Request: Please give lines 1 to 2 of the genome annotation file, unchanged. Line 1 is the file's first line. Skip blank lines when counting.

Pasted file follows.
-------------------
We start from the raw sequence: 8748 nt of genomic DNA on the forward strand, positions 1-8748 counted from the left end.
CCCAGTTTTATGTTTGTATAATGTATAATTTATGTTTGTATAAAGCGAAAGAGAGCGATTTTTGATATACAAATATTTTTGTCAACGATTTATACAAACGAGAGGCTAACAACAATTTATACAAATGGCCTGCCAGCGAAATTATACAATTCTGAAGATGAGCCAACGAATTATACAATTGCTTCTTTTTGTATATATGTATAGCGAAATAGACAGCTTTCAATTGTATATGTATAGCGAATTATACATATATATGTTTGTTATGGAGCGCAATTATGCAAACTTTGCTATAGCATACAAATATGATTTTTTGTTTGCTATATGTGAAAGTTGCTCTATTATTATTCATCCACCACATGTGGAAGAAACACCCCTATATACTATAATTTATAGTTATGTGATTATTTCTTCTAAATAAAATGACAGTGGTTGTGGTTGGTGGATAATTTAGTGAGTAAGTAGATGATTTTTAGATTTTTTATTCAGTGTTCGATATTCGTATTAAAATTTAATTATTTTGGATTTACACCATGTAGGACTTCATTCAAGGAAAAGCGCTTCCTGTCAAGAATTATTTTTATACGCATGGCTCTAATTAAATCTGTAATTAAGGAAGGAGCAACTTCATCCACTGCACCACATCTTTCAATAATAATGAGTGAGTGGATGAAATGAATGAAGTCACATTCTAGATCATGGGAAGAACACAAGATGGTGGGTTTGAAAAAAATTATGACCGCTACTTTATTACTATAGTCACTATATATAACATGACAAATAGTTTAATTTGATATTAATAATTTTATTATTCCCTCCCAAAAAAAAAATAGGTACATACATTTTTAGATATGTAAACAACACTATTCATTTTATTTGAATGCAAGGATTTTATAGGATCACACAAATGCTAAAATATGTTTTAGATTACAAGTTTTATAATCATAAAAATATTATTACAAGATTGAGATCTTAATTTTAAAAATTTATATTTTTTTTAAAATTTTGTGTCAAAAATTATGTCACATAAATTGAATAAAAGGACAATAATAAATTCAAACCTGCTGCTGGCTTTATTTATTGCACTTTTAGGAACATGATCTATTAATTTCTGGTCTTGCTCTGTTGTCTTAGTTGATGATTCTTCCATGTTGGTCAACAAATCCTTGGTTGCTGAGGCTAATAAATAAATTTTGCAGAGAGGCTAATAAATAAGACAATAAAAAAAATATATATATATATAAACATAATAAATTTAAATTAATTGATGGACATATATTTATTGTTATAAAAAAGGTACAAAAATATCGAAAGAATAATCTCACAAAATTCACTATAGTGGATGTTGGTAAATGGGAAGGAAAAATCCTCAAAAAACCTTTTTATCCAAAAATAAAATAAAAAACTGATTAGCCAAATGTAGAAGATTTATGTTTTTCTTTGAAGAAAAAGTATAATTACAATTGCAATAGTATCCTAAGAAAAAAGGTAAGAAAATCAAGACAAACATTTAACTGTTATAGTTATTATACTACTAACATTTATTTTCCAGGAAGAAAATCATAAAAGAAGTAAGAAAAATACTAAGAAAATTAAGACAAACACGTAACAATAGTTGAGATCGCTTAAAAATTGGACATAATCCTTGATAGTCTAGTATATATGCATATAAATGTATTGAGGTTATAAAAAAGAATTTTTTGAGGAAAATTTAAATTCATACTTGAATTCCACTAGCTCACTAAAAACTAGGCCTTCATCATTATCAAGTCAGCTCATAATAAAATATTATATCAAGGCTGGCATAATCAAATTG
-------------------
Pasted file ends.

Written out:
We start from the raw sequence: 8748 nt of genomic DNA on the forward strand, positions 1-8748 counted from the left end.
CCCAGTTTTATGTTTGTATAATGTATAATTTATGTTTGTATAAAGCGAAAGAGAGCGATTTTTGATATACAAATATTTTTGTCAACGATTTATACAAACGAGAGGCTAACAACAATTTATACAAATGGCCTGCCAGCGAAATTATACAATTCTGAAGATGAGCCAACGAATTATACAATTGCTTCTTTTTGTATATATGTATAGCGAAATAGACAGCTTTCAATTGTATATGTATAGCGAATTATACATATATATGTTTGTTATGGAGCGCAATTATGCAAACTTTGCTATAGCATACAAATATGATTTTTTGTTTGCTATATGTGAAAGTTGCTCTATTATTATTCATCCACCACATGTGGAAGAAACACCCCTATATACTATAATTTATAGTTATGTGATTATTTCTTCTAAATAAAATGACAGTGGTTGTGGTTGGTGGATAATTTAGTGAGTAAGTAGATGATTTTTAGATTTTTTATTCAGTGTTCGATATTCGTATTAAAATTTAATTATTTTGGATTTACACCATGTAGGACTTCATTCAAGGAAAAGCGCTTCCTGTCAAGAATTATTTTTATACGCATGGCTCTAATTAAATCTGTAATTAAGGAAGGAGCAACTTCATCCACTGCACCACATCTTTCAATAATAATGAGTGAGTGGATGAAATGAATGAAGTCACATTCTAGATCATGGGAAGAACACAAGATGGTGGGTTTGAAAAAAATTATGACCGCTACTTTATTACTATAGTCACTATATATAACATGACAAATAGTTTAATTTGATATTAATAATTTTATTATTCCCTCCCAAAAAAAAAATAGGTACATACATTTTTAGATATGTAAACAACACTATTCATTTTATTTGAATGCAAGGATTTTATAGGATCACACAAATGCTAAAATATGTTTTAGATTACAAGTTTTATAATCATAAAAATATTATTACAAGATTGAGATCTTAATTTTAAAAATTTATATTTTTTTTAAAATTTTGTGTCAAAAATTATGTCACATAAATTGAATAAAAGGACAATAATAAATTCAAACCTGCTGCTGGCTTTATTTATTGCACTTTTAGGAACATGATCTATTAATTTCTGGTCTTGCTCTGTTGTCTTAGTTGATGATTCTTCCATGTTGGTCAACAAATCCTTGGTTGCTGAGGCTAATAAATAAATTTTGCAGAGAGGCTAATAAATAAGACAATAAAAAAAATATATATATATATAAACATAATAAATTTAAATTAATTGATGGACATATATTTATTGTTATAAAAAAGGTACAAAAATATCGAAAGAATAATCTCACAAAATTCACTATAGTGGATGTTGGTAAATGGGAAGGAAAAATCCTCAAAAAACCTTTTTATCCAAAAATAAAATAAAAAACTGATTAGCCAAATGTAGAAGATTTATGTTTTTCTTTGAAGAAAAAGTATAATTACAATTGCAATAGTATCCTAAGAAAAAAGGTAAGAAAATCAAGACAAACATTTAACTGTTATAGTTATTATACTACTAACATTTATTTTCCAGGAAGAAAATCATAAAAGAAGTAAGAAAAATACTAAGAAAATTAAGACAAACACGTAACAATAGTTGAGATCGCTTAAAAATTGGACATAATCCTTGATAGTCTAGTATATATGCATATAAATGTATTGAGGTTATAAAAAAGAATTTTTTGAGGAAAATTTAAATTCATACTTGAATTCCACTAGCTCACTAAAAACTAGGCCTTCATCATTATCAAGTCAGCTCATAATAAAATATTATATCAAGGCTGGCATAATCAAATTG